FICTION AND VERSE- A few definitions

fable a narrative not founded on fact, and intended to convey a lesson. Aesop, La Fontaine, James Thurber ( Fables for our Time ). See John Vernon Lord lecture on The Fox and the Crow.
Chaucer, Canterbury Tales . "History is the recital of facts represented as true. Fable, on the contrary, is the recital of facts represented as a fiction. " Denis Diderot, definition of History in L'Encyclopaedie , c1771

fabliaux a short metrical tale usually found in French poetry but also Chaucer, Canterbury Tales .
folk narrative ; recent examples by Angela Carter and J.L.Borges; see Vladimir Propp, Theory and History of Folklore .

folk legend Katherine Briggs, British Folk Tales and Legends Paladin London 1977.

nursery rhyme the modern English poet ,Charles Causley. Iona and Peter Opie, The Oxford Dictionary of Nursery Rhymes . Dylan Thomas wrote, "The words Ride a Cock Horse to Banbury Cross were as haunting to me, who did not know then what a cock-horse was nor cared a damn where Banbury Cross might be,as, much later, were such lines as John Donne's "Go catch a falling star, Get with child a mandrake root, " which I could not understand when I first read them." (Scully)

parable the inclusion of a moral or spiritual truth in a fictitious narrative. In Christian lore, The New Testament .

proverb a short pithy saying in common use

epigram a short poem ending in a witty or pointed conclusion. Martial. Grigson, The Faber Book of Epigrams and Epitaphs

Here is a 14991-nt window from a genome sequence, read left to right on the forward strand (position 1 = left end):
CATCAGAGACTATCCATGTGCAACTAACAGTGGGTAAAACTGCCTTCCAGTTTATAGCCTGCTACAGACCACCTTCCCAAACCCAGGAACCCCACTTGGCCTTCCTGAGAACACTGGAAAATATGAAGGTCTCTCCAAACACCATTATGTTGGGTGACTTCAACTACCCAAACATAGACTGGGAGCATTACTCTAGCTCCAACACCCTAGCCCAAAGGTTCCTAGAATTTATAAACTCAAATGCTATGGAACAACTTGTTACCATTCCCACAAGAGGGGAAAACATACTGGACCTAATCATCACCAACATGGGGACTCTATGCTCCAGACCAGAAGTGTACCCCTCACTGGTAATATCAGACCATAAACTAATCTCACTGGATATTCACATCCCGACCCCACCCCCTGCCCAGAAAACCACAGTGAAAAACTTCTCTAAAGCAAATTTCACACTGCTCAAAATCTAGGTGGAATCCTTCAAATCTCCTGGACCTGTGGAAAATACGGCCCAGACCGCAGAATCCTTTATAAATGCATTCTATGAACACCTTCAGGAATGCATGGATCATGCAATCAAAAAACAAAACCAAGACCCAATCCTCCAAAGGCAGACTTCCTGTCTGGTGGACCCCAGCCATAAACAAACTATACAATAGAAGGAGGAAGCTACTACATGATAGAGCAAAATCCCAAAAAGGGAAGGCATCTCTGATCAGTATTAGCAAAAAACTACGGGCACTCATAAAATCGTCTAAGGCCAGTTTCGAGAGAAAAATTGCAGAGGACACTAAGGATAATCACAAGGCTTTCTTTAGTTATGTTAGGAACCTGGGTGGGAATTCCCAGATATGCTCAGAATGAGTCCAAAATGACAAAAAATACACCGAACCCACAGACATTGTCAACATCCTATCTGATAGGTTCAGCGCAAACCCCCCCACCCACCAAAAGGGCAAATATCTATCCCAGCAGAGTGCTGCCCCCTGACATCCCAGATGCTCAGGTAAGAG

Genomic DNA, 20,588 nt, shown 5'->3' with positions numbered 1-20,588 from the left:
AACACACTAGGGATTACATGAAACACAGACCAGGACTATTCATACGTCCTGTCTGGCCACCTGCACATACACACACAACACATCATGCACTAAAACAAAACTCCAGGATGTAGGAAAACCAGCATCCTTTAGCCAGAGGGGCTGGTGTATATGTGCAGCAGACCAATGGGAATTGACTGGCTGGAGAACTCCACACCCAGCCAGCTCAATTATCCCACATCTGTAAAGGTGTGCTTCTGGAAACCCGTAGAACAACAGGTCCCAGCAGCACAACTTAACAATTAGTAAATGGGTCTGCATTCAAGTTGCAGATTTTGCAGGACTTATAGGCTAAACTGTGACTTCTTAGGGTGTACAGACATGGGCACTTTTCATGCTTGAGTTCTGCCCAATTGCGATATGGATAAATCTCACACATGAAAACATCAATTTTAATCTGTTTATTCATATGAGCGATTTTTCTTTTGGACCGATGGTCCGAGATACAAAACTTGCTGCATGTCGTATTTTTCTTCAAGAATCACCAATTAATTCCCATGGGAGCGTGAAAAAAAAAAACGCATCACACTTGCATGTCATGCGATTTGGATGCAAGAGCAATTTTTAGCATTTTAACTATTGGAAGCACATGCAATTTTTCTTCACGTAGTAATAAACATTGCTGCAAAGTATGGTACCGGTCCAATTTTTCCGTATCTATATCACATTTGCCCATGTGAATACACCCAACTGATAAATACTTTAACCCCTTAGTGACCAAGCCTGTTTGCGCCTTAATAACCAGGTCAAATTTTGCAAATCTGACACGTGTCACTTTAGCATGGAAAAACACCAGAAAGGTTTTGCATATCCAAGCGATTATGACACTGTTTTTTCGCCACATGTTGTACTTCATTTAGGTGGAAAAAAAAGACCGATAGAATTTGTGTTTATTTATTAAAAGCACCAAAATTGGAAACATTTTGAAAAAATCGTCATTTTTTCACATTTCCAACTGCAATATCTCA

epitaph a brief piece of writing on the death of someone.

motto a short and pithy maxim usually inscribed on an object or contained in a cracker.

emblem emblem books were particularly popular in Britain between 1580 and 1640 ie Geoffrey Whitney A Choice of Emblemes , 1586 usually an image but sometimes attached to a motto or parable to encapsulate a moral

description Raymond Queneau, Exercises in Style . being 195 ways of describing the one meaningless incident.

allegory describing something under the guise of something else ie John Bunyan, The Pilgrim's Progress . Edmund Spencer, The Faerie Queen . "it was the vice of those times to affect superstitiously the Allegory; and nothing would then be current without a mystic meaning..." Rymer about Spencer 1674

myth - epic - saga A fictional narrative often involving supernatural persons to embody some idea, usually associated with natural or historical phenomena. Epics are usually associated with verse form. Dante. The Divine Comedy . Beowolf, an anonymous Anglo-Saxon poem. The Odyssey .The Iliad .

novel - novelette Miguel Cervantes, Don Quixote ; Laurence Sterne, Tristram Shandy .

the picaresque a piece of writing film in the form of a journey.

epistolary novel
A novel written as a collection of letters. Laclos, Les Liasions Dangeureuses .

the short story A restricted narrative in prose form. The Caribbean writer Olive Senior, Summer Lightning . We've made a group analysis of James Joyce, The Dead from Dubliners . Filmed by John Huston. Kay Boyle's short stories for The New Yorker . Kathleen Mansfield and John Cheever. The Irish writer Frank O'Connor.